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dation. The rich mosques are in the East abandoned cistern. On the 14th of June he what convents formerly were in Europe: appeared before Kleber, who was walking there are found prayer, religious instruction, with Protain, the architect of the army, and and hospitality. The young fanatic in- showing him what repairs were required to timated his design to the four principal be done in the house, to obliterate the traces Sheiks of the mosque, who were at the head of the bombs and balls.
Suleiman ap of the department of instruction. They proached him, as if to beg alms, and while were alarmed at his resolution, and at the Kleber was preparing to listen to him, he consequences to which it was likely to lead ; rushed upon him, and plunged the dagger they told him it would not succeed, and that several times into his breast. Kleber fell it would bring great disasters upon Egypt; under the violence of this attack. Protain, but still they refrained from apprizing the having a stick in his hand, fell upon the French authorities. When this wretched assassin, struck him violently on the head, man was sufficiently confirmed in his but was thrown down in bis turn by a stab resolution, he armed himself with a dagger, with the dagger. At the cries of the two followed Kleber for several days, but finding victims, the soldiers ran to the spot, raised no opportunity to approach him,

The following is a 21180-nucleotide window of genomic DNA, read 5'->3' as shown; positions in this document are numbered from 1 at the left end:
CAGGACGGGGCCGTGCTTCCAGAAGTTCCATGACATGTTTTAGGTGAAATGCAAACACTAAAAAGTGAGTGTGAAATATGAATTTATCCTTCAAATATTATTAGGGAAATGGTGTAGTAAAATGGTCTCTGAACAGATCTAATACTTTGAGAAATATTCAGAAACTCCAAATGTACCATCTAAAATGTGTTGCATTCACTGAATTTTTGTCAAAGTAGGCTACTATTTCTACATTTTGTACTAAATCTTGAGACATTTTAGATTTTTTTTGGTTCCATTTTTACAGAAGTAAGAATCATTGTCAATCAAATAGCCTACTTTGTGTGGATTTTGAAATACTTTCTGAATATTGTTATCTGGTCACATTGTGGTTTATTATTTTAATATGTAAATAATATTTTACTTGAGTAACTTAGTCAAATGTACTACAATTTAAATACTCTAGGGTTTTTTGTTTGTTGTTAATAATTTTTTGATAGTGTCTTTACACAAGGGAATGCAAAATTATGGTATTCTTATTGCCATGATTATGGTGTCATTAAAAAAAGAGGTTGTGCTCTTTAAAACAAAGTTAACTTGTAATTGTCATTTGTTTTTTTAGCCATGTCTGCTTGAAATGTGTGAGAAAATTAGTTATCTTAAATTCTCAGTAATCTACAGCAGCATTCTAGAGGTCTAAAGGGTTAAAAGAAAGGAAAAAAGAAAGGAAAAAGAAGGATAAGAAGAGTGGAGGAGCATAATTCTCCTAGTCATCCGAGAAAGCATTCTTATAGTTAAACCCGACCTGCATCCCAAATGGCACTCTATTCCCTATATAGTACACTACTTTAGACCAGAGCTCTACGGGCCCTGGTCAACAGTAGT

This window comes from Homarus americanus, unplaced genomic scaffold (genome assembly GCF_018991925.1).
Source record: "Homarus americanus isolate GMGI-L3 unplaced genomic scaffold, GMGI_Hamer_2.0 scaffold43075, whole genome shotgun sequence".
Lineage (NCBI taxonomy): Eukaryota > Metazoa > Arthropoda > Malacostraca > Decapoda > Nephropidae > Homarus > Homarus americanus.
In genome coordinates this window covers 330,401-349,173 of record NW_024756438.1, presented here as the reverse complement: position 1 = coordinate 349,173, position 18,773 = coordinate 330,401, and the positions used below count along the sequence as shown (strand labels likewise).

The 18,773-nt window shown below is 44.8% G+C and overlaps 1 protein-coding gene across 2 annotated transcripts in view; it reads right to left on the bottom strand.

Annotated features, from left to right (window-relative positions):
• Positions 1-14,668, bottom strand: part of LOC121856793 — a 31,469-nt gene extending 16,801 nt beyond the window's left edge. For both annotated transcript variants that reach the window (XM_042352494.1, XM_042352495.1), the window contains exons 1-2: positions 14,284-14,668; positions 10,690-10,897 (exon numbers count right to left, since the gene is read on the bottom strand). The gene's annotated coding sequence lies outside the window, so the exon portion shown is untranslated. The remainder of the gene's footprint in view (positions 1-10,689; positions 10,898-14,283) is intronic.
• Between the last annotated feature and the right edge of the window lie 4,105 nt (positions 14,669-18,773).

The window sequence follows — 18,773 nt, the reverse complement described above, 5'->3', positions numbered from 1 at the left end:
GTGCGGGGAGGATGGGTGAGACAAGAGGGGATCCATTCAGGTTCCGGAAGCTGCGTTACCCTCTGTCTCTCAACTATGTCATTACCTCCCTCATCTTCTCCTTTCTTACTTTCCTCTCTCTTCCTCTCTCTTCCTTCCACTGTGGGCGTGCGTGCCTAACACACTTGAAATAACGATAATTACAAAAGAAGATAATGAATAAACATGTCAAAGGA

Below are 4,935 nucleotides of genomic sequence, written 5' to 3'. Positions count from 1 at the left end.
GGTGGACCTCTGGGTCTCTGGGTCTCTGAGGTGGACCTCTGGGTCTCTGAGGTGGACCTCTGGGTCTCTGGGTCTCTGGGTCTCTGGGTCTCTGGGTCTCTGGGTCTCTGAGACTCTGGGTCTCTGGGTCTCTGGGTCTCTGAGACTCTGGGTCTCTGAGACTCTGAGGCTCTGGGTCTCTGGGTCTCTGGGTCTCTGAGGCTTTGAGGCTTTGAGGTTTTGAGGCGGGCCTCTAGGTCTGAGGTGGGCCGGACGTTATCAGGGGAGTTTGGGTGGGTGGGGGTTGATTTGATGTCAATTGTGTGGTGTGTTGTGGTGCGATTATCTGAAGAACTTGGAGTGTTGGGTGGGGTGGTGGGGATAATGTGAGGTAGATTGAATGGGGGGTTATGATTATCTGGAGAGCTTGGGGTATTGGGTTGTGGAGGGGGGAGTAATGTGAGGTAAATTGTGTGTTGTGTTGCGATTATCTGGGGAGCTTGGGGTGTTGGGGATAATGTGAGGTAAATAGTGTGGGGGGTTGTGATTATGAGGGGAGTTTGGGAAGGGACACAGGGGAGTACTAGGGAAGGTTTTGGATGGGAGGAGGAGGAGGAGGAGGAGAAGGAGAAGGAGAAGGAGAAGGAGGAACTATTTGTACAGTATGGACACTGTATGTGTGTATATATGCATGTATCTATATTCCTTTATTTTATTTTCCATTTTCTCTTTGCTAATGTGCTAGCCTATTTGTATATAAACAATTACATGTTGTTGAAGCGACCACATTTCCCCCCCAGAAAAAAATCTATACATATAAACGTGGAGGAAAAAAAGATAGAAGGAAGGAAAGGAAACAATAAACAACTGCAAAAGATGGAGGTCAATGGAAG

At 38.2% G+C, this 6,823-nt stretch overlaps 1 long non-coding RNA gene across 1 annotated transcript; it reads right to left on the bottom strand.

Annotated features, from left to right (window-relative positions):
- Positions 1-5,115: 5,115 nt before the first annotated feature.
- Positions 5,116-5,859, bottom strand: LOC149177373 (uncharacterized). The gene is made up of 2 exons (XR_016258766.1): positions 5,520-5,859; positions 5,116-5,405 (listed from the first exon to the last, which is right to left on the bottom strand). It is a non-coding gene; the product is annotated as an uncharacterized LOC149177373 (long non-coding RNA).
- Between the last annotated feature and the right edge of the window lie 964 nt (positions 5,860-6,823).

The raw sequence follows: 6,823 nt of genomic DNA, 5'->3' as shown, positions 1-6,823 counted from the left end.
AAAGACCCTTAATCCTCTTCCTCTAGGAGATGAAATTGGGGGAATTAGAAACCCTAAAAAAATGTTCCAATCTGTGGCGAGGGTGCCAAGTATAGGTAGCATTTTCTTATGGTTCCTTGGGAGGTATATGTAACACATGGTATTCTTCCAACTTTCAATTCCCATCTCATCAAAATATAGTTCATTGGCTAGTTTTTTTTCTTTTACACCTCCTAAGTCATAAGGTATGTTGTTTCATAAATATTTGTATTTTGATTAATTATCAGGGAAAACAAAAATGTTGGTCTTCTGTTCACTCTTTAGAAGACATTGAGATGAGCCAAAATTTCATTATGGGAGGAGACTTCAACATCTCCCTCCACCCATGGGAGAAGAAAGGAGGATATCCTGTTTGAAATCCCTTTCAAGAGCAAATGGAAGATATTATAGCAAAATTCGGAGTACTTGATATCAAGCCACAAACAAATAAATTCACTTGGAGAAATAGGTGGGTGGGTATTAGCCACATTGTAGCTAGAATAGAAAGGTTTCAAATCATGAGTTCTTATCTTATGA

he resolved their expiring General, sought and seized to penetrate into the garden of the head- the murderer, whom they found skulking quarters, and to hide himself there in an behind a heap of rubbish."